Another thing that has happened, and still happens to this day, is that I listen to other shows and think they're amazing. I don't mean that I dislike any particular show, but I find inspiration to add my own thoughts to the conversation. I would hear something and want to further discuss it, or I would think of a different way to express an idea. Sometimes I would hear something and think, "Oh, I could do an episode on that topic," and envision how I would present it.
So those were things that were happening in my mind all the time as someone who was listening to podcasts but did not have one. If you're experiencing any of these thoughts too, you might be drawn to podcasting too.
Now, let’s address those specific fears and how to conquer them!
1. You are afraid that you won’t enjoy podcasting or won’t have time to do it forever (and then you’ll be embarrassed if you quit)
The first fear is that you won't enjoy podcasting or have the time to commit to it long-term. You may feel embarrassed if you start a podcast and eventually have to stop, especially after making a big deal about its launch. While that’s normal to think about, let's discuss these concerns. Firstly, it's important to realize that podcasting doesn't have to be a lifelong commitment. In fact, you probably won’t be podcasting for the rest of your life! But if you have a desire for it, believe it can benefit your business, and feel the call to make it work, then give it a try. Otherwise, you'll never know. Just like starting a business, podcasting requires taking a leap and giving it a shot.
And something I really love, which I'll be teaching in my course, is the concept of the six-episode commitment. This is something Tim Ferriss teaches. When I first heard him talk about it, I thought, "Yes, more people need to see it this way." So, record six episodes, release them weekly or at any frequency you prefer, and then decide. Decide if you like it, analyze what you don't like, and figure out how to make it work better for you. Let go of the idea that it's a forever commitment.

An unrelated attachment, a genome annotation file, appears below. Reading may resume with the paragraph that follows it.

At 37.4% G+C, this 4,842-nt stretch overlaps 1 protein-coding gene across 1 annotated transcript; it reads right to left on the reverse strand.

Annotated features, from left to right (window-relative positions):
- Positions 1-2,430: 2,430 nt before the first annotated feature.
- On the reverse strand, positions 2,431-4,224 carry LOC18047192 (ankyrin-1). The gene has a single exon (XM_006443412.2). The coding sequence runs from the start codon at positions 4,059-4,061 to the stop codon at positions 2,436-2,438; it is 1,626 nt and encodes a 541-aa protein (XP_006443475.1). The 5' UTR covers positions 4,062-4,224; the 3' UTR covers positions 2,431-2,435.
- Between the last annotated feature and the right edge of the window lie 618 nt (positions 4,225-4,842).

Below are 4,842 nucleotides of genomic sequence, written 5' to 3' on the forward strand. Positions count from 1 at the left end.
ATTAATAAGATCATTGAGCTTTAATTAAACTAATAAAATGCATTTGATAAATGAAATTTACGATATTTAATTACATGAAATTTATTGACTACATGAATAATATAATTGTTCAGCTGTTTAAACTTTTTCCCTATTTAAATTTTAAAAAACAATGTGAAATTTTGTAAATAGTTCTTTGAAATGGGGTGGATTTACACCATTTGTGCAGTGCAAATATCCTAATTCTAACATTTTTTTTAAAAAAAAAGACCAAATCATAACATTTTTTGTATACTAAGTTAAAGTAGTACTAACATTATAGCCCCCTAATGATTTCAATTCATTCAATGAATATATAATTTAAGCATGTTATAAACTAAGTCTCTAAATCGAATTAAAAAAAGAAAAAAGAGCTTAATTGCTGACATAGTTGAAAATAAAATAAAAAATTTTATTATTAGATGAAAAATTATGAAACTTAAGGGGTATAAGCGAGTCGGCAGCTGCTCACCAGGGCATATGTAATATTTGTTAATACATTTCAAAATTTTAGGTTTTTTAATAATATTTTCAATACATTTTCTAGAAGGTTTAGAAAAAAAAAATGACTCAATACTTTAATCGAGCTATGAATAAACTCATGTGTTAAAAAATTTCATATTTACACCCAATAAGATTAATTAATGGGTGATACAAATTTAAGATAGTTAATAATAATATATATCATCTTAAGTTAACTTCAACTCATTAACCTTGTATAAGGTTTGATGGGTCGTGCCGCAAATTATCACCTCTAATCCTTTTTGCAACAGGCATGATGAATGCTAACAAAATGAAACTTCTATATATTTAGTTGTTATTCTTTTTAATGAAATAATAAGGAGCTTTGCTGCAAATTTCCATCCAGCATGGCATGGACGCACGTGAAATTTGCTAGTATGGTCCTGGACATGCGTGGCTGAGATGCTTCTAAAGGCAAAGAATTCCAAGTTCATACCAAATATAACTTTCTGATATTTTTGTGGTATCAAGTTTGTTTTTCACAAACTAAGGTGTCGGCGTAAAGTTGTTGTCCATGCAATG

And I also want to mention that in my new course, I teach strategies to help you enjoy podcasting. I address the common challenges and show you how to find relevant topics within your niche. We overcome the obstacles that may hinder your enthusiasm.
Lastly, sometimes investing in a podcasting course, joining a podcasting group, or starting with the purchase of equipment can help you feel more committed and motivated to get started. Personally, buying my microphone made me feel like I was really taking action and I felt excited about it. It helped me with getting started and I want to encourage you to do the same. I’d love to see you inside the Podcast Success Blueprint.
2. You’re worried you’ll make the “wrong decision” on something early on and it’ll be a mess to “fix” later.
The one thing you need to know about your podcast and if you've been in business for a while, you probably already know this: every decision is changeable. If you get a mic you don't like, get another one. If you start on a podcast hosting platform you don't like, switch. You can change show formats and will likely redo your intro (and even your artwork) at some point. Change is completely normal (and inevitable), so don't stress over every decision.